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Expert advocates for nonviolence

| Thursday, September 25, 2014

A crowded Hesburgh Center auditorium hosted the 16th annual Yoder Dialogues on Nonviolence, Religion and Peace Thursday, where Maria J. Stephan, a non-resident senior fellow of the Atlantic Council and a senior policy fellow of the U.S. Institute of Peace, gave her view on the power of civil resistance.

“Civil resistance, if there is one message … is not magical,” Stephan said. “It does not win by melting hearts and minds. It wins through planning, strategy and effectively applied pressure. All of that can be learned, taught, built on and shared between activists and movements.”

Stephan’s speech addressed much of her work with Erica Chenoweth, a former Yoder Dialogues speaker and their 2011 book “Why Civil Resistance Works: The Strategic Logic of Nonviolent Conflict.” She said during the period from 1900 to 2006, nonviolent campaigns were twice as effective as violent ones when against oppressors.

“Nonviolent campaigns, we found, statistically have a 46 percent success rate against oppressive opponents, whereas armed campaigns have only a 20 percent success rate,” she said.

Although the effectiveness of nonviolent resistance has declined since 2011, there is more hope for the future, Stephan said. While this is primarily because authoritarian regimes learn from each other, diverse groups of people have the power and desire for civil resistance.

“More and more people in different countries are engaging in nonviolent resistance,” she said. “Just in the period 2010 to 2013, there were more nonviolent campaigns than in the entire decade of the 1990s. What is clear is that people are increasingly learning from each other and are turning to this method of struggle in order to advance rights and fundamental freedoms.”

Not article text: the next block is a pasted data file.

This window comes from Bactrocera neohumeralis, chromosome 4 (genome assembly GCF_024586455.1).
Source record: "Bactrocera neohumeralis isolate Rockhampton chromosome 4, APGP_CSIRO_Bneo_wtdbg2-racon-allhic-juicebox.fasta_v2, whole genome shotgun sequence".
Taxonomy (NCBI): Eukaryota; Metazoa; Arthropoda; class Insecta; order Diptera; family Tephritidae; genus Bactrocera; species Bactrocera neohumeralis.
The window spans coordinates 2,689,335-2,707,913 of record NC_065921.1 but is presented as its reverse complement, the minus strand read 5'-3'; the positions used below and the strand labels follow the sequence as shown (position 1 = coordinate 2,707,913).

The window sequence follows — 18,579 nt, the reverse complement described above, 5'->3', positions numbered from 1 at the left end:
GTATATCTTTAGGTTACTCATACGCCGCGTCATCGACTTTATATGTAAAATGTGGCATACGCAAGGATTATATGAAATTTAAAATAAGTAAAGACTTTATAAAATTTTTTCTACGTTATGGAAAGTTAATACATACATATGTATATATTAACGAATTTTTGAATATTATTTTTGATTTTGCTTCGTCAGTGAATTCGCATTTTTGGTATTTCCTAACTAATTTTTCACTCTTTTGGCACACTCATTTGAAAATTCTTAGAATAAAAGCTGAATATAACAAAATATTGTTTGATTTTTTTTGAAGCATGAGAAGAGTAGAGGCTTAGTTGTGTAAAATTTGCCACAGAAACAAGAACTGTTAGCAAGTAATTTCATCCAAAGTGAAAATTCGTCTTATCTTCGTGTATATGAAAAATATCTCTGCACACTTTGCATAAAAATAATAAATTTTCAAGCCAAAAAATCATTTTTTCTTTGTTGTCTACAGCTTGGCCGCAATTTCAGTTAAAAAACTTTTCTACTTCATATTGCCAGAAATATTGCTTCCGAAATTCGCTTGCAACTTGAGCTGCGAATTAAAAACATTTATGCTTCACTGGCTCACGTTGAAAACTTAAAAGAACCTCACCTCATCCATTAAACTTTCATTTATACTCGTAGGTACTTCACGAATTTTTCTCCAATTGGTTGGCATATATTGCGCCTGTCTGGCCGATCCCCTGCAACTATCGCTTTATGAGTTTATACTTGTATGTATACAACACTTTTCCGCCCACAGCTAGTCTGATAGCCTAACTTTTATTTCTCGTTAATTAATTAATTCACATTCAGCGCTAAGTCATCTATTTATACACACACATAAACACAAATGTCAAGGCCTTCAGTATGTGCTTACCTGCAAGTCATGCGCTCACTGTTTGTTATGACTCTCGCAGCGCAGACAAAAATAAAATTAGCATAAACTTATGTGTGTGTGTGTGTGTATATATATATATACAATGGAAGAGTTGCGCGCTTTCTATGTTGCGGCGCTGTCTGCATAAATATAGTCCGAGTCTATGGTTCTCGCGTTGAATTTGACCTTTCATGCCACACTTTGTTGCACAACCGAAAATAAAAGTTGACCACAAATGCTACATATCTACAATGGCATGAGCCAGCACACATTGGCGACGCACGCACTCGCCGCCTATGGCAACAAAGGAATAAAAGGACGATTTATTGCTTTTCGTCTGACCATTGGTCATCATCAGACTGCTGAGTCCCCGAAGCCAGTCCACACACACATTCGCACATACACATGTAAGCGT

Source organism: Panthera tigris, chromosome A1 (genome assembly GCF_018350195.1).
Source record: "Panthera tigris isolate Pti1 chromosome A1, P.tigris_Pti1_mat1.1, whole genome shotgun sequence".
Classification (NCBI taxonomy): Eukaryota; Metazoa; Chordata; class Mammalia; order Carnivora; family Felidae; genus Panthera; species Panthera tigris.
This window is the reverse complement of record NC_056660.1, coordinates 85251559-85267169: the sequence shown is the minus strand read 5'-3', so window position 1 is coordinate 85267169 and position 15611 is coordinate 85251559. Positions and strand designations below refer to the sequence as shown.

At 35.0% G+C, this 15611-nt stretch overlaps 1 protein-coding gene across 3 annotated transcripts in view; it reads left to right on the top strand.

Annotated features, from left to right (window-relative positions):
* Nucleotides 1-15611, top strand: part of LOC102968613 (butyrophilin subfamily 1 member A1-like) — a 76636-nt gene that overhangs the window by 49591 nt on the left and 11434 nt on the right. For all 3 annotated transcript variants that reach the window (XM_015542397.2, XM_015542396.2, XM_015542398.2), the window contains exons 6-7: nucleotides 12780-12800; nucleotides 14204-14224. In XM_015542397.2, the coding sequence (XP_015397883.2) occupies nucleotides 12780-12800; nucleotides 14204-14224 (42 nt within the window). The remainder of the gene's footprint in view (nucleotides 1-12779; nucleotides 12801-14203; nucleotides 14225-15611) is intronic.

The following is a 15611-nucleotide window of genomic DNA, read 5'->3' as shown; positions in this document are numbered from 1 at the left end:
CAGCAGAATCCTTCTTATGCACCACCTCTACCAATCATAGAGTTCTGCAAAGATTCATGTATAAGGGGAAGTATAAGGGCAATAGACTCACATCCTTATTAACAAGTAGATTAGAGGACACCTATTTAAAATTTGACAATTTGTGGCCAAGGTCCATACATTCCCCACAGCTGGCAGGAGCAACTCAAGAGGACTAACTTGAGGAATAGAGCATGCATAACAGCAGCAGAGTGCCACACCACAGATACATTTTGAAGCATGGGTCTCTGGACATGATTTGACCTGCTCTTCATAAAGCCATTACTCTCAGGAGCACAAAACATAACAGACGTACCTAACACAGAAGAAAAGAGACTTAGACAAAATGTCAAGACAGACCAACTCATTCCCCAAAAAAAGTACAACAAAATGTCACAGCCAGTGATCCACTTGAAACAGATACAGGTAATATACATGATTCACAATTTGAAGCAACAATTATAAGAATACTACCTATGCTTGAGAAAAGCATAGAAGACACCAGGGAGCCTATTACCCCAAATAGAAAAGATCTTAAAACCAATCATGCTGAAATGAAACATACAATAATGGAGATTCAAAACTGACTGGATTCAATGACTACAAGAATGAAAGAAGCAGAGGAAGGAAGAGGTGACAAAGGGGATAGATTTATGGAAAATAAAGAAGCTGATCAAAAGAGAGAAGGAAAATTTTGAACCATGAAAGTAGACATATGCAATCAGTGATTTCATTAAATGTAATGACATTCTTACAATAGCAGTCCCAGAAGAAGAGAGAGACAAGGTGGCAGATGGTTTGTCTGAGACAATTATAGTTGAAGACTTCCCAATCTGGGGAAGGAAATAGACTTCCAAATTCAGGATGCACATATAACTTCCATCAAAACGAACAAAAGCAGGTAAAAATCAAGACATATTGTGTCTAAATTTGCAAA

Stephan said civil resistance, in comparison to armed struggle, is a more effective way to achieve peace.

“The vast majority of atrocities globally occur when states are responding to armed insurgencies,” Stephan said. “Arms insurgencies win about 24 percent of the time, but the level of casualties, notably civilian casualties, are often astronomical. Most genocide mass atrocities occur in this type of context.”

The Yoder Dialogues have been held annually since 1999, and are put on in honor of John Howard Yoder, a former theology professor at Notre Dame. The Yoder family supports the event each year, and it consists of a lecture followed by a discussion, normally on a topic related to nonviolence and peace.

“The Yoder tradition has been very involved in … international solidarity around peace and justice issues,” Stephan said. “[The] Kroc [Institute] is a place where you can meet people. You have activists coming together with policy makers coming together with academics, so it is a great place to swap notes about what types of interventions actually work.”

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